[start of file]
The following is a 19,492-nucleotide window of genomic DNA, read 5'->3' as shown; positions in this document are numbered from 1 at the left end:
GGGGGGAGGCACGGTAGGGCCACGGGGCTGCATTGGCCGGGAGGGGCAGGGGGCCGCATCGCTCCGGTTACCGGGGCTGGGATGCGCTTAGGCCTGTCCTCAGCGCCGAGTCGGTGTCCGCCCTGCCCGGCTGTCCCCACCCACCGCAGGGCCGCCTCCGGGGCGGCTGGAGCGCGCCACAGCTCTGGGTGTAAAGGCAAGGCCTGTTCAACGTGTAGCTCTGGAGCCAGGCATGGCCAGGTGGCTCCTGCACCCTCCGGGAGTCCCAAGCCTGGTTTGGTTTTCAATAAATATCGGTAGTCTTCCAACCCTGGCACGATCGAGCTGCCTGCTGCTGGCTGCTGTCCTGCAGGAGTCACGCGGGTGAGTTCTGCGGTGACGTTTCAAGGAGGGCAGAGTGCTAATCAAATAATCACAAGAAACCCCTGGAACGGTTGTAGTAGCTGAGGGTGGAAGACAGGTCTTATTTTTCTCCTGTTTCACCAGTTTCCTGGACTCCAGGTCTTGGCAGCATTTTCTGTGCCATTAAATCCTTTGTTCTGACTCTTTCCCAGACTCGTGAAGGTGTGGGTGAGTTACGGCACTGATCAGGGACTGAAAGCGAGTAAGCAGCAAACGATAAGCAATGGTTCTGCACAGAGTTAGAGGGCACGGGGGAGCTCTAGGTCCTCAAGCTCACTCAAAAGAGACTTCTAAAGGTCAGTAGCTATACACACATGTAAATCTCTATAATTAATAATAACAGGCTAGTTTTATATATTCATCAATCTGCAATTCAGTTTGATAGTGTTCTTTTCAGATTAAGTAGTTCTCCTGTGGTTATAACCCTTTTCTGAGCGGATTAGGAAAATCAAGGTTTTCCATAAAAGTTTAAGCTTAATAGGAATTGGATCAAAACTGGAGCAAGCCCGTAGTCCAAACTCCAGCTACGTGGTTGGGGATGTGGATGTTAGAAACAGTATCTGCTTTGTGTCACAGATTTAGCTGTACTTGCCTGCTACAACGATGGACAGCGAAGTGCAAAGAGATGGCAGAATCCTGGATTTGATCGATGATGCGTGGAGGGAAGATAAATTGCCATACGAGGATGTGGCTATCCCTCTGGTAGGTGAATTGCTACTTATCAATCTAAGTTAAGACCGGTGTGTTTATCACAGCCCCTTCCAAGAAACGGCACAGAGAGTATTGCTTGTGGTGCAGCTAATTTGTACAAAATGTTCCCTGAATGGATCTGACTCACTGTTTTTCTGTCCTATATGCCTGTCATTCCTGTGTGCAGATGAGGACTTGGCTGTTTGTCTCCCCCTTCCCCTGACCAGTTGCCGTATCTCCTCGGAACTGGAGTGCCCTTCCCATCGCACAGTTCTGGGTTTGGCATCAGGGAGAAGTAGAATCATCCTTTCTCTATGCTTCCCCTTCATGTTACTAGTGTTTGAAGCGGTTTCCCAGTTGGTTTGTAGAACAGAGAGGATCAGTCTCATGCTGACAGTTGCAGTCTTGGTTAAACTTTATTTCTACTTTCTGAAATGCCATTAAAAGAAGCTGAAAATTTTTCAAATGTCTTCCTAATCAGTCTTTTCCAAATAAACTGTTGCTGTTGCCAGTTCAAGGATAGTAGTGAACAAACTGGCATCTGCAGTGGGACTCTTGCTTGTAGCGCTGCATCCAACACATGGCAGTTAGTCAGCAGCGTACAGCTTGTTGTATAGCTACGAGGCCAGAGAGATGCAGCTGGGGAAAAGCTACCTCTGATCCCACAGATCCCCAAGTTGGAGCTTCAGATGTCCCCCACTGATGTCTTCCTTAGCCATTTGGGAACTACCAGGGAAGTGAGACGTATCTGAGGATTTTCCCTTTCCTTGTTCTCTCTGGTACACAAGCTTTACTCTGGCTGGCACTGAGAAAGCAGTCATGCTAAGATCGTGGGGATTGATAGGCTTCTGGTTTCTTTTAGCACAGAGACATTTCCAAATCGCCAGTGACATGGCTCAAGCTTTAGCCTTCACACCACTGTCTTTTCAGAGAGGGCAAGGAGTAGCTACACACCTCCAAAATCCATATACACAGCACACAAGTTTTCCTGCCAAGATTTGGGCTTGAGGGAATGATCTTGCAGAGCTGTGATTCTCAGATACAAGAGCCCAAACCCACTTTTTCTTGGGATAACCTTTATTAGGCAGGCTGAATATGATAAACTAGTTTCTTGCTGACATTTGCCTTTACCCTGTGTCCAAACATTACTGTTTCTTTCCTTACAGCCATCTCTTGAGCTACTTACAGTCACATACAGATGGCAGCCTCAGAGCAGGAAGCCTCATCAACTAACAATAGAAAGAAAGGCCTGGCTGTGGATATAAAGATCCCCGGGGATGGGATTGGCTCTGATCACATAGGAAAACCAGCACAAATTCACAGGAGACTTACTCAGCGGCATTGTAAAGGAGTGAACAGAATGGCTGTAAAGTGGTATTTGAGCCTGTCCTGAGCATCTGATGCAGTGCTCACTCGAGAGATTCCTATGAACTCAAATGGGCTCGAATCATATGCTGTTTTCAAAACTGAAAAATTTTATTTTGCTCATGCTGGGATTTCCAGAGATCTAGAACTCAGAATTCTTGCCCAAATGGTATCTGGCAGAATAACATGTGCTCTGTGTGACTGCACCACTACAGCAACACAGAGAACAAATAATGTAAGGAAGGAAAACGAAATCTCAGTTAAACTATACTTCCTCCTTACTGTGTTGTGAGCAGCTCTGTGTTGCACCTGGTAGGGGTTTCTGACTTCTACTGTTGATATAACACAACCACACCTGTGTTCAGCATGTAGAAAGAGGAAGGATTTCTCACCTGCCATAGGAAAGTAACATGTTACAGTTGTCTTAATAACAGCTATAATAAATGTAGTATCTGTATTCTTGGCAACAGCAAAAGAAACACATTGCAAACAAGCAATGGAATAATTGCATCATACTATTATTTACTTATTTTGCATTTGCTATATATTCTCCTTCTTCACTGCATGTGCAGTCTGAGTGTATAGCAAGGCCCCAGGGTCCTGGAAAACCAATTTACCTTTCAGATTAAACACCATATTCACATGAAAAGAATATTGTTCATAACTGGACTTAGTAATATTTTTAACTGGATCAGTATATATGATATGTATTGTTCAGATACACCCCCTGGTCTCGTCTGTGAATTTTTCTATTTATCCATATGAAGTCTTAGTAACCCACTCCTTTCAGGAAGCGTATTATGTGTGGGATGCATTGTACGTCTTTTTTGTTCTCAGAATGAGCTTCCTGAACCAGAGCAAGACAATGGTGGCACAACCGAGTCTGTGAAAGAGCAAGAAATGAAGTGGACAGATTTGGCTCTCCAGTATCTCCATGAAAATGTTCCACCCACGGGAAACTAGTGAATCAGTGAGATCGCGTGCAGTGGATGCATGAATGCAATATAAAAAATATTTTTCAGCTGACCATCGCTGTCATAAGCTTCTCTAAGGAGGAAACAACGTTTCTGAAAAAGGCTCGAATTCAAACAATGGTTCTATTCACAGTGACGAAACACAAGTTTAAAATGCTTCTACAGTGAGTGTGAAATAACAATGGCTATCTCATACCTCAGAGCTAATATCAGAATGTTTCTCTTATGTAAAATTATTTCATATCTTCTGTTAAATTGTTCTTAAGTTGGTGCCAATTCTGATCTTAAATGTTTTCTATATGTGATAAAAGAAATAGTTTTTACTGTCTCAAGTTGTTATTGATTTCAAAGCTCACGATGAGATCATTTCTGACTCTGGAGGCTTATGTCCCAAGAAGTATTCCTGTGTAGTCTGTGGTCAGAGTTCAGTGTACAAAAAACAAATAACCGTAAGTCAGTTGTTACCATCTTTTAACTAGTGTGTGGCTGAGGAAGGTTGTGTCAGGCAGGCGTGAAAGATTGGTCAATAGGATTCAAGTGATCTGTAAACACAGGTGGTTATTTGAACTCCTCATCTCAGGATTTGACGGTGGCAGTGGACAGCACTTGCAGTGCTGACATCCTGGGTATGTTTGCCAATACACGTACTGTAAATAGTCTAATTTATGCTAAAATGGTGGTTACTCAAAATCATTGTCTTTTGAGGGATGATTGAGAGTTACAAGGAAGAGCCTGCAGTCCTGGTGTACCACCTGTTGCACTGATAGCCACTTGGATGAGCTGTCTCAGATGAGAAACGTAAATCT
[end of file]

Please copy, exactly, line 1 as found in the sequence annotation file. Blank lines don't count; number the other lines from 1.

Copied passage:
The following is a 19,492-nucleotide window of genomic DNA, read 5'->3' as shown; positions in this document are numbered from 1 at the left end: